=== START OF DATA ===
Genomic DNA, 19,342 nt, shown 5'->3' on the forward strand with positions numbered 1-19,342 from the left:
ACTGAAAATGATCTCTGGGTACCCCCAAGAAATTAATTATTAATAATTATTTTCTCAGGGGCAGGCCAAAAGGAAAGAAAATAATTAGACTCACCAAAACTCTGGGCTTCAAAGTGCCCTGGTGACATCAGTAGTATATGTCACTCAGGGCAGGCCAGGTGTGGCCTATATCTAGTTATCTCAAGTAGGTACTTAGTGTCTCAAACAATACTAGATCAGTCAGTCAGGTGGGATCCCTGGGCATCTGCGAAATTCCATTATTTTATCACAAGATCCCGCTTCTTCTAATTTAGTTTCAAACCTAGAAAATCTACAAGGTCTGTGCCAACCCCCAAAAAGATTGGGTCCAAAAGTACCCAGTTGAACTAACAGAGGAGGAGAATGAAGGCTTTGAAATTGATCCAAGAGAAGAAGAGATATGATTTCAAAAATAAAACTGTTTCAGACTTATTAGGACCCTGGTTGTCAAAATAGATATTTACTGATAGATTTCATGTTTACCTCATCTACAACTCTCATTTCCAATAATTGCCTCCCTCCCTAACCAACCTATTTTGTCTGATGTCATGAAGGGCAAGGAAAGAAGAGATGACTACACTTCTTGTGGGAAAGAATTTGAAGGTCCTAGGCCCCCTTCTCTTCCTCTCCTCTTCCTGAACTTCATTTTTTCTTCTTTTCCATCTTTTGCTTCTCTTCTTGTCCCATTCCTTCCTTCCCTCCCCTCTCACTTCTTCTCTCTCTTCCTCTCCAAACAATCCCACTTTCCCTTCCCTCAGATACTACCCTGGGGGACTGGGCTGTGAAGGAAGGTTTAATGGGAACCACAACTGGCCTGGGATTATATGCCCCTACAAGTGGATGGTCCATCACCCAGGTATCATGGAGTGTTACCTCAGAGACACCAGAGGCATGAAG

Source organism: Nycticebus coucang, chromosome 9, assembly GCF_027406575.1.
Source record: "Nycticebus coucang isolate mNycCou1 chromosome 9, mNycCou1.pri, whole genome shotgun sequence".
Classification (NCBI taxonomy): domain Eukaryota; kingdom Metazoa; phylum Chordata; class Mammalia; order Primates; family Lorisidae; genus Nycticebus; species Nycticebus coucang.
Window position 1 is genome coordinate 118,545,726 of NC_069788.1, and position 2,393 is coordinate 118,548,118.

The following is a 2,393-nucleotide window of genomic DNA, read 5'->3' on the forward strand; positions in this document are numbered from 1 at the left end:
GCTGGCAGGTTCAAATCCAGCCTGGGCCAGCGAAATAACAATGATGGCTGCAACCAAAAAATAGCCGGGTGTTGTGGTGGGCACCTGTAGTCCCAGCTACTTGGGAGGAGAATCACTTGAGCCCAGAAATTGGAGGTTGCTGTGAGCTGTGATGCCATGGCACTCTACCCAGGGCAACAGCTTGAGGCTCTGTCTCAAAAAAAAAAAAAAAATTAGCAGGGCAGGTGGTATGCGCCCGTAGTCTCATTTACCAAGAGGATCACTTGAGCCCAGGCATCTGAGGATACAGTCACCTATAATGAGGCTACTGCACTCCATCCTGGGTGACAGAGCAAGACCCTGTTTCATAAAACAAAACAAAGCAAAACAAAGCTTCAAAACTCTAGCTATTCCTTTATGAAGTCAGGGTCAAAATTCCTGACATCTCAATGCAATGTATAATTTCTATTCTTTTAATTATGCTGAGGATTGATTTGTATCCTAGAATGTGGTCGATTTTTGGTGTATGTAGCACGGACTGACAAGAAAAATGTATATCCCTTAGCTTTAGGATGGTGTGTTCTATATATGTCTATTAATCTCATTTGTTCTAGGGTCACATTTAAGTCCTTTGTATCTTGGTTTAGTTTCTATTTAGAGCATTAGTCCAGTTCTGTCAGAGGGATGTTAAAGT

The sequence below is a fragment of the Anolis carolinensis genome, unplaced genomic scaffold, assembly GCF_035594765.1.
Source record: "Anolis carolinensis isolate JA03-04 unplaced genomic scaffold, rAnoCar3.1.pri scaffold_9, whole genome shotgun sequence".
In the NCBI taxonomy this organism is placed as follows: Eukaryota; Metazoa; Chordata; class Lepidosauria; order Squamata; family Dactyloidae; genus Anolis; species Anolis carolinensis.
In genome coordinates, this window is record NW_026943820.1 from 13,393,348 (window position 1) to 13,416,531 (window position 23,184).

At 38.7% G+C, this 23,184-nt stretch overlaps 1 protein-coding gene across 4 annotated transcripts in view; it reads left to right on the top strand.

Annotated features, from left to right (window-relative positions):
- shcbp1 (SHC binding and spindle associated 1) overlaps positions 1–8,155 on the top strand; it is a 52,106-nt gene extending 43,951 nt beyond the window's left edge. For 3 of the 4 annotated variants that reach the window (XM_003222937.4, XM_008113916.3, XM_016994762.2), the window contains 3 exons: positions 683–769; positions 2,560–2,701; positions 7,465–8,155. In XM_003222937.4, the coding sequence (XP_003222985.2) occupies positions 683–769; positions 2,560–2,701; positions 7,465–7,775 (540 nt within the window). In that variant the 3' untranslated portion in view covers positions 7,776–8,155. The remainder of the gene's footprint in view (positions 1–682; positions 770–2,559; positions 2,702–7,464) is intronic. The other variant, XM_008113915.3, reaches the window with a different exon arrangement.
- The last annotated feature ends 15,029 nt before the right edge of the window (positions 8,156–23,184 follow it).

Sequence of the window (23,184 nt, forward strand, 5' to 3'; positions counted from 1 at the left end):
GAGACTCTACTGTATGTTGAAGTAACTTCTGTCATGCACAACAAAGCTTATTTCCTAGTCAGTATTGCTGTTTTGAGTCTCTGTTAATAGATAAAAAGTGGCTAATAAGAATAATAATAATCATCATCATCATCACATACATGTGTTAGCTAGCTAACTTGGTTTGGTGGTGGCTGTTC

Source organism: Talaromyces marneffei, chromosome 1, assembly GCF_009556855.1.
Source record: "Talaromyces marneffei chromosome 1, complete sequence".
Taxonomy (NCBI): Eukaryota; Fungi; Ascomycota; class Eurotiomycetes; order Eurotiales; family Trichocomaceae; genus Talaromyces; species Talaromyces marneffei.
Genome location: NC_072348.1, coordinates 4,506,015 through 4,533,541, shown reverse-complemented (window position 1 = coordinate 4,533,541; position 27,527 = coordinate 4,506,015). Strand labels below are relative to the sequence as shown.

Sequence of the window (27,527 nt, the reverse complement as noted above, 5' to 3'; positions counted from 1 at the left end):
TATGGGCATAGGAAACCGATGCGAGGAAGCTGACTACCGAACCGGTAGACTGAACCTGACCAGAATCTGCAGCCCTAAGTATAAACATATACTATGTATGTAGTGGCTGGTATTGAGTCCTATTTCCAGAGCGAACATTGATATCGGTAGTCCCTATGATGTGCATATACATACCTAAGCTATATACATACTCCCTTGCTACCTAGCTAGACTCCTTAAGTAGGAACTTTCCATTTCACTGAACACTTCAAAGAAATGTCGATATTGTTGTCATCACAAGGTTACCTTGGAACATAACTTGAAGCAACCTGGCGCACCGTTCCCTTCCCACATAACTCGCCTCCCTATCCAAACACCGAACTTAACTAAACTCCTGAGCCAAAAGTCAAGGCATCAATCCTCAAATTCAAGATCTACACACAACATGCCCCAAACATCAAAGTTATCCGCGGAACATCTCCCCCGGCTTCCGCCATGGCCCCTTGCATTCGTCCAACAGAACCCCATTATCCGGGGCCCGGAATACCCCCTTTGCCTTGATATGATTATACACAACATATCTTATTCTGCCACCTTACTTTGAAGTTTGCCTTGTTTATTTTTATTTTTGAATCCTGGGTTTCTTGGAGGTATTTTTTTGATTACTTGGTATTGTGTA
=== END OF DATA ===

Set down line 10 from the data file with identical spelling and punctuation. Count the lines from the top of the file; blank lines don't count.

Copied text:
Source record: "Anolis carolinensis isolate JA03-04 unplaced genomic scaffold, rAnoCar3.1.pri scaffold_9, whole genome shotgun sequence".